In Ruby, there is
Kernel#Array method, which acts like this:
Array([1, 2, 3]) #=> [1, 2, 3] Array(1..5) #=> [1, 2, 3, 4, 5] Array(9000) #=>  Array(nil) #=> 
In other words, it converts nil to empty array, non-collections to singleton arrays, and kinds of collection-like objects (i.e. objects which respond to
#to_a) to arrays.
I want to have something similar to this in Clojure:
(to-seq [1 2 3]) ;=> (1 2 3) (to-seq (range 1 5)) ;=> (1 2 3 4) (to-seq 9000) ;=> (9000) (to-seq nil) ;=> nil; () is ok too
That's what I've got so far:
(defn to-seq [x] (if (seqable? x) (seq x) '(x)))
But I don't like it because:
seqable?function evaporated during the explosion of monolithic clojure-contrib. I don't want to include huge ancient no-longer-supported library to my project just for one function.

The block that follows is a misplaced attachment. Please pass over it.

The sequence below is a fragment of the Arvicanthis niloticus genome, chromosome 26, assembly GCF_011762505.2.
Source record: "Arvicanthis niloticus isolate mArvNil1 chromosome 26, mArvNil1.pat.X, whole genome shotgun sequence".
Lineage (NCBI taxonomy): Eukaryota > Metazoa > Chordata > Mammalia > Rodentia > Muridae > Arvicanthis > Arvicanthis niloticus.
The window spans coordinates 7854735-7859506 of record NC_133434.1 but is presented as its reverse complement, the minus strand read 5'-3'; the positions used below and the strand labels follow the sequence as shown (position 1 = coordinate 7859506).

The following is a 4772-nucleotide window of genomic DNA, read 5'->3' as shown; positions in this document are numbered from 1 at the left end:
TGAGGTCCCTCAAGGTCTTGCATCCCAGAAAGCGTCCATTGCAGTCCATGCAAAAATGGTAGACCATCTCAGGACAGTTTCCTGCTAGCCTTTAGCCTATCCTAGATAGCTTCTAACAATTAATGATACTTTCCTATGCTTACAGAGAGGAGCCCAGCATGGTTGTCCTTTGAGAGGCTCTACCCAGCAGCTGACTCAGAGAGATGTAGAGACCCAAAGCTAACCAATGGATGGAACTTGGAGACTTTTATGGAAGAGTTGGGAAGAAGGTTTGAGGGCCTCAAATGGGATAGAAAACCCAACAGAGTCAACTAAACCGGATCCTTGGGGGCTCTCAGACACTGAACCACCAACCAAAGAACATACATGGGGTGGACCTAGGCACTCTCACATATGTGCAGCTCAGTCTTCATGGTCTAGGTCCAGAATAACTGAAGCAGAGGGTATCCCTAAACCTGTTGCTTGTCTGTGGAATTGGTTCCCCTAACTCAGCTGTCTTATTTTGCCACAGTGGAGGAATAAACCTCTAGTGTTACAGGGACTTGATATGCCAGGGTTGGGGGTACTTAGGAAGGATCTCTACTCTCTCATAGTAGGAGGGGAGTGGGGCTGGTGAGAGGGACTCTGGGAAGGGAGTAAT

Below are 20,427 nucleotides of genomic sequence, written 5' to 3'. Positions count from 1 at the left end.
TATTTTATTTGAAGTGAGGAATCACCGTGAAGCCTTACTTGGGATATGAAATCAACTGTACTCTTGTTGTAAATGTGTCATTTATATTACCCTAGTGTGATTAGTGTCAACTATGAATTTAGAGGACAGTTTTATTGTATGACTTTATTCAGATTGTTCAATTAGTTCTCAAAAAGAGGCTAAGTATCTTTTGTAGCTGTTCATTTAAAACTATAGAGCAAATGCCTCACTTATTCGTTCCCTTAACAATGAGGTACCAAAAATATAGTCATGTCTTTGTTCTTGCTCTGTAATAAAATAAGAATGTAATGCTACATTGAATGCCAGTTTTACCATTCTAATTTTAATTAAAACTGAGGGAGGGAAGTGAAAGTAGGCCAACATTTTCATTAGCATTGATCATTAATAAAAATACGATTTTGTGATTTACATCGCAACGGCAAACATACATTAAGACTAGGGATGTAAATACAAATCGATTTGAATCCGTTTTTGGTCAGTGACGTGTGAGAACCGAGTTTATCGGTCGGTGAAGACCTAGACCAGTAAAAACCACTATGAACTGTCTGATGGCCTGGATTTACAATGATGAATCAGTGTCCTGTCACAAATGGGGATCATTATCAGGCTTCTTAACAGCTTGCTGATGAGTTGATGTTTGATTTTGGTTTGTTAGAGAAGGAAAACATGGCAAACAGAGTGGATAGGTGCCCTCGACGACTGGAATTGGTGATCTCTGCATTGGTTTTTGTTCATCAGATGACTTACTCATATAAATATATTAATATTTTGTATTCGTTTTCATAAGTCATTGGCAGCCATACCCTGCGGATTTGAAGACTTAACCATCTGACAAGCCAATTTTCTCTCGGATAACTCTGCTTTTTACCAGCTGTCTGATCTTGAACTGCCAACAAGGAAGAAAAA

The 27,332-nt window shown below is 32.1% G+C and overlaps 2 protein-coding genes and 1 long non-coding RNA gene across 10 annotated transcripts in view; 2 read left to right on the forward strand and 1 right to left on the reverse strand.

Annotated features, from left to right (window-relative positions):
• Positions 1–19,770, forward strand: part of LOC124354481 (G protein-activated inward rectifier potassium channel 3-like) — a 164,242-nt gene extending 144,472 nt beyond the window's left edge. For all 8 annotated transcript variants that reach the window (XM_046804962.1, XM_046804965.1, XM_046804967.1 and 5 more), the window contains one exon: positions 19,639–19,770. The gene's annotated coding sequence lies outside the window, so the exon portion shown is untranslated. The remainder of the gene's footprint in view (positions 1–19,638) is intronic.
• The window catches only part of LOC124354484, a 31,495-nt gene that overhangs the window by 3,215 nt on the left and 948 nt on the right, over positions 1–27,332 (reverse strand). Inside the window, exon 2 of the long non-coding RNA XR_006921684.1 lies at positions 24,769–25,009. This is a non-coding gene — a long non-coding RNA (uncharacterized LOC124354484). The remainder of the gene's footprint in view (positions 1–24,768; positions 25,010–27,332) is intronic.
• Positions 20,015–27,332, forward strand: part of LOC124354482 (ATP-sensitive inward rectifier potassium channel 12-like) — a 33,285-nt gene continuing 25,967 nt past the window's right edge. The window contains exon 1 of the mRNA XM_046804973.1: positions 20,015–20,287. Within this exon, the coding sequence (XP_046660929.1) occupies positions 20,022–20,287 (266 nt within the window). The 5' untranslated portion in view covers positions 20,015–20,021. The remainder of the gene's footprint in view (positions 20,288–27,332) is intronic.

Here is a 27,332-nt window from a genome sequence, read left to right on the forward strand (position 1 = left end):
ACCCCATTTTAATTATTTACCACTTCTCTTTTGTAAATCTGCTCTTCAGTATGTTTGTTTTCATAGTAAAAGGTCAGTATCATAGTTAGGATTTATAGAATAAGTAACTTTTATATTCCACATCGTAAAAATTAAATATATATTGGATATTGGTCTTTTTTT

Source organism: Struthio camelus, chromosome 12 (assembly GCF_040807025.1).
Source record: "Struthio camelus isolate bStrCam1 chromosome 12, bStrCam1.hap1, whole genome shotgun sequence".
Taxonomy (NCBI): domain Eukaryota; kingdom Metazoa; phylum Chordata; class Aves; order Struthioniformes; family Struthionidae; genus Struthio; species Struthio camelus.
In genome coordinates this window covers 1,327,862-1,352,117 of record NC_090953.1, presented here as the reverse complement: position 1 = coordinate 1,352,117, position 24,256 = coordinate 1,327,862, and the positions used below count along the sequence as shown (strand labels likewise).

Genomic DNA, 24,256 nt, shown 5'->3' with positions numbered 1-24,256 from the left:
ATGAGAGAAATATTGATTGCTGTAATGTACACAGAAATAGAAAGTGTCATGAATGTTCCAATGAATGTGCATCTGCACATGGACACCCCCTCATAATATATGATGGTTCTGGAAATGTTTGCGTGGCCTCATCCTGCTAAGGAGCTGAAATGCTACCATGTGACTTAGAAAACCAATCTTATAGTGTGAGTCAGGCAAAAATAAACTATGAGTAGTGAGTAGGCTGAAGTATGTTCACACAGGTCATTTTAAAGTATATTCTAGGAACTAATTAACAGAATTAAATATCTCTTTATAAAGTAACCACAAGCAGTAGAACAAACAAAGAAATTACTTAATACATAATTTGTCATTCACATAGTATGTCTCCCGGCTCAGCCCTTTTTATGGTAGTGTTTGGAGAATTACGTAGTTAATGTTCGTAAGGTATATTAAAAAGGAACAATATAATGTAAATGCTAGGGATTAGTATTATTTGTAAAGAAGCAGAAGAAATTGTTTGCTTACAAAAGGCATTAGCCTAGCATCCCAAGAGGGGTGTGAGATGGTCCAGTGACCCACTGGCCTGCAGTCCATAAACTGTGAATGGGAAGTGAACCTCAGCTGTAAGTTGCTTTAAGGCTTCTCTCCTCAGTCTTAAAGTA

- I have a feeling that there must be a built-in function that is either in clojure.core or in clojure.contrib.whatever. Or that there's more idiomatic approach.
The exact output type of
to-seq is not important. The main thing is that I'd like to use its output, say, in list comprehensions:
(for [person (to-seq person-or-people)] ...)
So if will be a vector - it's ok. If it will be a vector, a Java array, a list or nil depending on the input - that's fine too.
==== UPD ====
The almost final version:
(defn to-seq [x] (if (or (nil? x) (coll? x)) x [x]))
The final version:
(defn to-seq ..blabla..)
I don't need to-seq, it doesn't look attractive.